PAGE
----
Dr. Omar Jimenez testifies that he may have been able to save the life of Mark Kravitz if hospital nursing staff had properly notified him of complications Kravitz suffered after surgery Jimenez performed. Jimenez prevailed in a wrongful death suit brought by Kravitz's widow, Chompok Kravitz. Watch a clip of testimony.
Atlanta—Jurors took less than four hours to conclude that a neurosurgeon featured in a national news expose on controversial back surgeries was not liable for the 2004 death of one of his patients at a Wellstar Health Systems hospital. Kravitz and Estate of Mark Kravitz v. Dr. Omar Jimenez.
Chompok Kravitz sued Dr. Omar Jimenez, claiming that the physician's failure to properly treat her husband, Mark Kravitz, following Kravitz's back surgery at Georgia's Wellstar Cobb Hospital ultimately led to Kravitz's death. Jimenez, who worked for Georgia Brain and Spine at the time of the 2004 incident, had his surgical privileges suspended by Wellstar in 2006.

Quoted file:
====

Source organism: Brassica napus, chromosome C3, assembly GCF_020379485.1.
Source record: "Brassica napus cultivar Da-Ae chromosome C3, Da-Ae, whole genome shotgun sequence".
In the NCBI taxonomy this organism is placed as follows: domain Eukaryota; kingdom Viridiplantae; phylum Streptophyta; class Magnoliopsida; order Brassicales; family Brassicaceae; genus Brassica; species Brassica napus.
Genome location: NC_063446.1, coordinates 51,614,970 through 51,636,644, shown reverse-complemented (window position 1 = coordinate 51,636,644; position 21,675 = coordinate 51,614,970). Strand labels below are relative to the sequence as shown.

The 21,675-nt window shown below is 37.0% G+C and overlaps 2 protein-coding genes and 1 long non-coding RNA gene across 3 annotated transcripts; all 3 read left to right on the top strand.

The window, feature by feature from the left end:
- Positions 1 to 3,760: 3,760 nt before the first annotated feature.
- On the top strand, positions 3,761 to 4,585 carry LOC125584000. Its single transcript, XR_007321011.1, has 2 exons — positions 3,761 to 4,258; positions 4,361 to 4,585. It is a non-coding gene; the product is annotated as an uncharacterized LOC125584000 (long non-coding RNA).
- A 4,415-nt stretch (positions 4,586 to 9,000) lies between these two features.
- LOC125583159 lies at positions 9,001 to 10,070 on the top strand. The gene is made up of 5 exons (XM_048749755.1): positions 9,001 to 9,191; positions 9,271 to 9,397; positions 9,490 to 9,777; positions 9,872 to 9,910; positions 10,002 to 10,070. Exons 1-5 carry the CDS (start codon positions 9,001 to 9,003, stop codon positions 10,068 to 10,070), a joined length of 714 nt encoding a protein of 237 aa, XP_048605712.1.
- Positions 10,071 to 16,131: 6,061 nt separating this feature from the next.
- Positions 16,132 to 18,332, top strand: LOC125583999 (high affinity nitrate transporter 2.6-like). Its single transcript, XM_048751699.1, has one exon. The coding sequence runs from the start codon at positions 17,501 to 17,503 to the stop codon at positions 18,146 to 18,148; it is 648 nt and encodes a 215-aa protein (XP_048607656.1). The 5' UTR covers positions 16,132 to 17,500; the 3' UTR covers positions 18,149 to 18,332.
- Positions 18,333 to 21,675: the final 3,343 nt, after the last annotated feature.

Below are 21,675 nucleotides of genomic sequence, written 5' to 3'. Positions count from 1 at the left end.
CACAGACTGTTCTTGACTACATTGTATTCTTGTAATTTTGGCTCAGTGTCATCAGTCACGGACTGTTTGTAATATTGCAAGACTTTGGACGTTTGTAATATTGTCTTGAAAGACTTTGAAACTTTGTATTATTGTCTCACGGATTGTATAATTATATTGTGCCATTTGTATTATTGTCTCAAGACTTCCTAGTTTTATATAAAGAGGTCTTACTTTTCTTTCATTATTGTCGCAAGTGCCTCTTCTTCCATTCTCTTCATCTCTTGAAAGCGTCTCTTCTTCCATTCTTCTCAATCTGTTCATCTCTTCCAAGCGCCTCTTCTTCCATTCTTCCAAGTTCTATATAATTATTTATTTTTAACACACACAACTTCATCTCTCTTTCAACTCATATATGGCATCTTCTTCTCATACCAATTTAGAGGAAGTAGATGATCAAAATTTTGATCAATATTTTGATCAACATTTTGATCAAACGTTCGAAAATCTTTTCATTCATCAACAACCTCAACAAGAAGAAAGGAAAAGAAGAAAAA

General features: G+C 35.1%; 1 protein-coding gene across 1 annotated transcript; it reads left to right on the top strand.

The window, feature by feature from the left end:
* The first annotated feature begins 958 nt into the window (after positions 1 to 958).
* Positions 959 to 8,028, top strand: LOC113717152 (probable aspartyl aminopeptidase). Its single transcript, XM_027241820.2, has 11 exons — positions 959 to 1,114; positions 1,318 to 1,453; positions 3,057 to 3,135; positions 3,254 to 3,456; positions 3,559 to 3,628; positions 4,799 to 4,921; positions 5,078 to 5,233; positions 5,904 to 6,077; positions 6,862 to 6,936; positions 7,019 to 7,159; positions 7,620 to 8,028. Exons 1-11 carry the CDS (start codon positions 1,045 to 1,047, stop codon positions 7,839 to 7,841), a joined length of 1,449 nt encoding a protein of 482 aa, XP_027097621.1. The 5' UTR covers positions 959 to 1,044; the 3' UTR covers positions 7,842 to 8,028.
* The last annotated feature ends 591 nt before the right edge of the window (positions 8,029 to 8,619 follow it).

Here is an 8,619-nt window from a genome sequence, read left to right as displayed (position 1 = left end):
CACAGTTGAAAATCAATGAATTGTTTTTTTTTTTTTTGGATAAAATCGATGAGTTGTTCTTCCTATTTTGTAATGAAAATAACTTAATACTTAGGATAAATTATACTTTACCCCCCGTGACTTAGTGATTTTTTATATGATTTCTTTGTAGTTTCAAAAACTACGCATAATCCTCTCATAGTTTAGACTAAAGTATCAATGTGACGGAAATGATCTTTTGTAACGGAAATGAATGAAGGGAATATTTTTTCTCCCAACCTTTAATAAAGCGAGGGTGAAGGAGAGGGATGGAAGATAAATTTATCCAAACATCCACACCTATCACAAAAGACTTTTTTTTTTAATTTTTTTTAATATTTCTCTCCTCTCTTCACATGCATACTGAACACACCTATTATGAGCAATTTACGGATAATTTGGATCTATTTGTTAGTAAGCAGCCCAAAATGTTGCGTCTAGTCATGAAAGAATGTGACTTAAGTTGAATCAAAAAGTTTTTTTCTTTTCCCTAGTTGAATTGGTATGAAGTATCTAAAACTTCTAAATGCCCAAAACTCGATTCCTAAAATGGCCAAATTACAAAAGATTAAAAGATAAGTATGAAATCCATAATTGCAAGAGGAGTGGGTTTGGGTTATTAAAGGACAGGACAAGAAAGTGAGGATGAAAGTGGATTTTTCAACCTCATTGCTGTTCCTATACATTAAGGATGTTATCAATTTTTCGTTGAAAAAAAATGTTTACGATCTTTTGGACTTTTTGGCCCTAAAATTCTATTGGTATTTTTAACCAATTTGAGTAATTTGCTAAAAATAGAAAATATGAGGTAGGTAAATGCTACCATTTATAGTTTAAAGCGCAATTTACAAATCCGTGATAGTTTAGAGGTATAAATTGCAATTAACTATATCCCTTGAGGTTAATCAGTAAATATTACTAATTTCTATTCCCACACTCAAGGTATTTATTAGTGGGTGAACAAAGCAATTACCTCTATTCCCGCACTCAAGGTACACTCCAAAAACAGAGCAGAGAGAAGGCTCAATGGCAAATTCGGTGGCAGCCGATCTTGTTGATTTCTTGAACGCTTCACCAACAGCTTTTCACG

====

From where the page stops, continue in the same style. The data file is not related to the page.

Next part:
At the conclusion of the three-day trial, the 12-member jury was unanimous in finding that Jimenez was not responsible for Kravitz's death.
The suit attracted widespread attention following Jimenez's inclusion in an April 2014 CBS News story "Tapping Into Controversial Back Surgeries." The article highlighted the fact that a Medicare database listed Jimenez as performing 325 spinal fusion surgeries—the same type of procedure Kravitz underwent—the third highest number in the nation.
Although Mark Kravitz's April 2004 surgery was initially deemed a success, he suffered post-operative complications soon after its conclusion, and was moved to an intensive care unit, where he suffered fatal respiratory arrest.
The case turned on the adequacy of Jimenez's treatment. Plaintiff's attorneys argued that Jimenez failed to respond properly to Kravitz's worsening condition, which included neck swelling and shortness of breath prior to his death. However, Jimenez testified that nursing staff did not adequately notify him of the severity of Kravitz's symptoms. "I put (Kravitz) in ICU, to be monitored by the nurses, to call me every 30 minutes, if there was a change in the patient's breathing," Jimenez said, "and I was not called."
Wellstar, which had been named in the suit, settled for a confidential sum in 2007.